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SPOTLIGHT: A Natural Fit in Champaign-Urbana

Karen Hewitt at University of Illinois’s Center for Global Studies on the importance of bringing a “Global Lens” to campus…

Ann Rasmus, Art @ the Y Program Director, University YMCA (left) and Karen Hewitt, Outreach Coordinator, Center for Global Studies, University of Illinois at Urbana-Champaign

2012 marks the fourth consecutive year that Global Lens has been showcased at the University of Illinois at Urbana-Champaign, organized by Karen Hewitt, Outreach Coordinator for the University’s Center for Global Studies. From the very beginning, it was clear that the venue was a natural fit for the film series, and every subsequent year has continued to demonstrate this. We recently touched base with Karen to ask some questions about the Center for Global Studies and the role of Global Lens in her community.

Karen, we first spoke in June 2009 when I approached you about working with the Center for Global Studies to bring the Global Lens film series to the University of Illinois. Had the Center ever sponsored any film screenings previously?

The Center for Global Studies is a National Resource Center for International and Area Studies funded by a Title VI grant through the US Department of Education. One of the primary purposes of these grants is training in “Less Commonly Taught Languages.” In the past, we have co-sponsored film series organized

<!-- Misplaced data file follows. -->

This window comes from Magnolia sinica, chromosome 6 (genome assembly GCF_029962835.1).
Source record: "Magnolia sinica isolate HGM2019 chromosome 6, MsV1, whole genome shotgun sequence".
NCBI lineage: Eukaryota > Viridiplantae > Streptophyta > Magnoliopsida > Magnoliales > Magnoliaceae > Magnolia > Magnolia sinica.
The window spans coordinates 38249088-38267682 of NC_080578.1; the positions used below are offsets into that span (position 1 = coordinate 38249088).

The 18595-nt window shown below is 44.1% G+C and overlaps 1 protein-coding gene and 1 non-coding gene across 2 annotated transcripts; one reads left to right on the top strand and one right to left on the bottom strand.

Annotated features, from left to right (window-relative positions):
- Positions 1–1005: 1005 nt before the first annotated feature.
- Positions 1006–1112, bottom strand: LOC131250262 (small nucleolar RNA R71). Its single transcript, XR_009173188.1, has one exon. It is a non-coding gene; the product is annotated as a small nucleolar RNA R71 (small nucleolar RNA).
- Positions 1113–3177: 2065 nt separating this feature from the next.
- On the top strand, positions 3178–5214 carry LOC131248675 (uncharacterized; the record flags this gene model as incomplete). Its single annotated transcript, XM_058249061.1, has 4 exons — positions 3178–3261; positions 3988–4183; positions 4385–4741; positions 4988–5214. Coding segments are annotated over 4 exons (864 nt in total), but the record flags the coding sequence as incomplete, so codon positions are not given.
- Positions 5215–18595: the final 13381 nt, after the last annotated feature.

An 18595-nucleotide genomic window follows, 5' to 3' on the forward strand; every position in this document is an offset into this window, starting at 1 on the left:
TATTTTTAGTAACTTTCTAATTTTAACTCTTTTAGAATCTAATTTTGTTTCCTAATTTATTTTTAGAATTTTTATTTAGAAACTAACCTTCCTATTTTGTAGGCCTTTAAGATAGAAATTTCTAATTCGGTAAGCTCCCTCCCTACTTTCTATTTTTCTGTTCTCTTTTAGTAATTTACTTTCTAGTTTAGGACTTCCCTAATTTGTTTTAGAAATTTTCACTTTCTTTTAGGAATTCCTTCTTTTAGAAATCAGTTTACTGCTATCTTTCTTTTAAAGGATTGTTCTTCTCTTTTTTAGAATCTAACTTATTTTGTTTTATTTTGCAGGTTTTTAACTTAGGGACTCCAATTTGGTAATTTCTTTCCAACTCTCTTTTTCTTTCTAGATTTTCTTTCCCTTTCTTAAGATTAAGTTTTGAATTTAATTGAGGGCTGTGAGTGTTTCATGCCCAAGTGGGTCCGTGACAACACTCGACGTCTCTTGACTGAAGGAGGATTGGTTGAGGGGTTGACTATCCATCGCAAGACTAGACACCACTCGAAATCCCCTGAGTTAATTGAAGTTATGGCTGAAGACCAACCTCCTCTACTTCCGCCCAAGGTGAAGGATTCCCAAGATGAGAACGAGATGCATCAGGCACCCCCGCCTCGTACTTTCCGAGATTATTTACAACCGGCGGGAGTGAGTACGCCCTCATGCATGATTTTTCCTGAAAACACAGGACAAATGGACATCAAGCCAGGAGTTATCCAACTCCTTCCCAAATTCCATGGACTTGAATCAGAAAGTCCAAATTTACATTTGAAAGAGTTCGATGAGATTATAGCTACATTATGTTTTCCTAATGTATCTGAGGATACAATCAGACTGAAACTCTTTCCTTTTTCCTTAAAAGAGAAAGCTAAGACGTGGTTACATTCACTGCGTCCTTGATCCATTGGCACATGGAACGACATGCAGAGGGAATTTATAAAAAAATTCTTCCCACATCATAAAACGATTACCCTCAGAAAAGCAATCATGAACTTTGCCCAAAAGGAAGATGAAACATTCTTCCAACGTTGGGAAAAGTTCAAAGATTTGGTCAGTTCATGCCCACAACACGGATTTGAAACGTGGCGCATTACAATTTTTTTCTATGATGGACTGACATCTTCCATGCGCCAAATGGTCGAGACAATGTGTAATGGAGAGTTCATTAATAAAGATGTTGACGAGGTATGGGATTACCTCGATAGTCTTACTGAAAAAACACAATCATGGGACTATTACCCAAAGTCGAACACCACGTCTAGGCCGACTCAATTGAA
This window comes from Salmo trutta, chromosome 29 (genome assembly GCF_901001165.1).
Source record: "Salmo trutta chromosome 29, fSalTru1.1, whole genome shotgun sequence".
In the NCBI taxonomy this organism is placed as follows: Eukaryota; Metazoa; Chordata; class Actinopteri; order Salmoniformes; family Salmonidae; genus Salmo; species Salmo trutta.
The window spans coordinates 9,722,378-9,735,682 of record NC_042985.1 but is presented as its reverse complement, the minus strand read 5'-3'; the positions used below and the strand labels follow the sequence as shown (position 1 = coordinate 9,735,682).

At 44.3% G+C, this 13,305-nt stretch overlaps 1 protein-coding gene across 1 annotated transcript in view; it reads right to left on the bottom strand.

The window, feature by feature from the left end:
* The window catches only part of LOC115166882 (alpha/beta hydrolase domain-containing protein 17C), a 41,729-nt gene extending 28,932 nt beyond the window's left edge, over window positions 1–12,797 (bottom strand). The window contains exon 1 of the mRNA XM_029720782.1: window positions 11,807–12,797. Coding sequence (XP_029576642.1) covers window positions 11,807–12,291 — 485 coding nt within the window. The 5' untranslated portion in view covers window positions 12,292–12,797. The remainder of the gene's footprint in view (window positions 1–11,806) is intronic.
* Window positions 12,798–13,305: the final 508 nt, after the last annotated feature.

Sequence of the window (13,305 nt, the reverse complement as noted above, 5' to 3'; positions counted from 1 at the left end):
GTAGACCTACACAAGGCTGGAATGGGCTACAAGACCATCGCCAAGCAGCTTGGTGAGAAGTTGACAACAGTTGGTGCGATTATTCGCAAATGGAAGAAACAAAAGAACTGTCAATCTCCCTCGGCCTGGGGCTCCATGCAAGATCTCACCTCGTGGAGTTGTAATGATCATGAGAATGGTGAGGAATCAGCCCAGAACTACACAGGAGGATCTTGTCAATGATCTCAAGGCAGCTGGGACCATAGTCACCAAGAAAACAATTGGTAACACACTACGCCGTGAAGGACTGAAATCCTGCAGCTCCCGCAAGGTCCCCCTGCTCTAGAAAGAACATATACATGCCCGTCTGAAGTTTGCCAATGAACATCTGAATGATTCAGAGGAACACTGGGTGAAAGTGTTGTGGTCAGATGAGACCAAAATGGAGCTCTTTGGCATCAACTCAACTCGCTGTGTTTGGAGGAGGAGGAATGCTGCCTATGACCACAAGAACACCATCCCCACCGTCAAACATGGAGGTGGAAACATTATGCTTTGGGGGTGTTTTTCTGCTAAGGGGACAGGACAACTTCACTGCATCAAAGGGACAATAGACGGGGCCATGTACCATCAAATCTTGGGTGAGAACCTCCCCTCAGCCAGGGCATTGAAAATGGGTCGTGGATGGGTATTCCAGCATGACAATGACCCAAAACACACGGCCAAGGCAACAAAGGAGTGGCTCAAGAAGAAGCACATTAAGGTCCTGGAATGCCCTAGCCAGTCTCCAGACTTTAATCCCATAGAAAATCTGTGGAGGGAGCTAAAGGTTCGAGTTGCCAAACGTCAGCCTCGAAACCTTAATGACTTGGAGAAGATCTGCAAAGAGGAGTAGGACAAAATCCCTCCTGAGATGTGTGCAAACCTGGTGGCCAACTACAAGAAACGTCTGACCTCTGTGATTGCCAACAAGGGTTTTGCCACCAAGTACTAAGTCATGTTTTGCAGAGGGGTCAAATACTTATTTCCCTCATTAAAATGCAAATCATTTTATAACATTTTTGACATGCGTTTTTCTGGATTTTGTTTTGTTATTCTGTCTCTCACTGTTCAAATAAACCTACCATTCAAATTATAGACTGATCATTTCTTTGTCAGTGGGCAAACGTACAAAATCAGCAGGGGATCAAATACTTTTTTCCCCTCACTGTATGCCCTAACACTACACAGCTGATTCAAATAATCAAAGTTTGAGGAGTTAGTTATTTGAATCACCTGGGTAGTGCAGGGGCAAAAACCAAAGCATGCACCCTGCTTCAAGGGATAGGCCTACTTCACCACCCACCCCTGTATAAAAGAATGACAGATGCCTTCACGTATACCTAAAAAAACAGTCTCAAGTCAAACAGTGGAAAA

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FESTIVALS & AWARDS: Festival du Nouveau Cinema, Abu Dhabi FF, Mumbai FF and more!

SOUTHWEST (coming soon via Global Lens 2013!) wins a critics award in Montreal, WHEN I SAW YOU wins Best Arab Film in Abu Dhabi and MISS LOVELY takes the festival circuit by storm!

It’s a new month and that means more festival appearances and awards for our Global Lens and GFI-funded films! See below for the latest updates:

GFI grant recipient WILDLIFE (Philippines) won the NETPAC Award for Best Asian Film at the Warsaw Film Festival! (Photo: Busan IFF)

Continue reading FESTIVALS & AWARDS: Festival du Nouveau Cinema, Abu Dhabi FF, Mumbai FF and more!

EDUCATION: ‘Striking Gold’ with Global Lens

Richard Katz, AP Human Geography Teacher at Roosevelt High School, on understanding our ‘universal humanity’ via foreign film…

"We all laughed and came away feeling how universal the experience of film and laughter must be across cultures." -Rik Katz, after screening Global Lens film MASQUERADES to his high school students.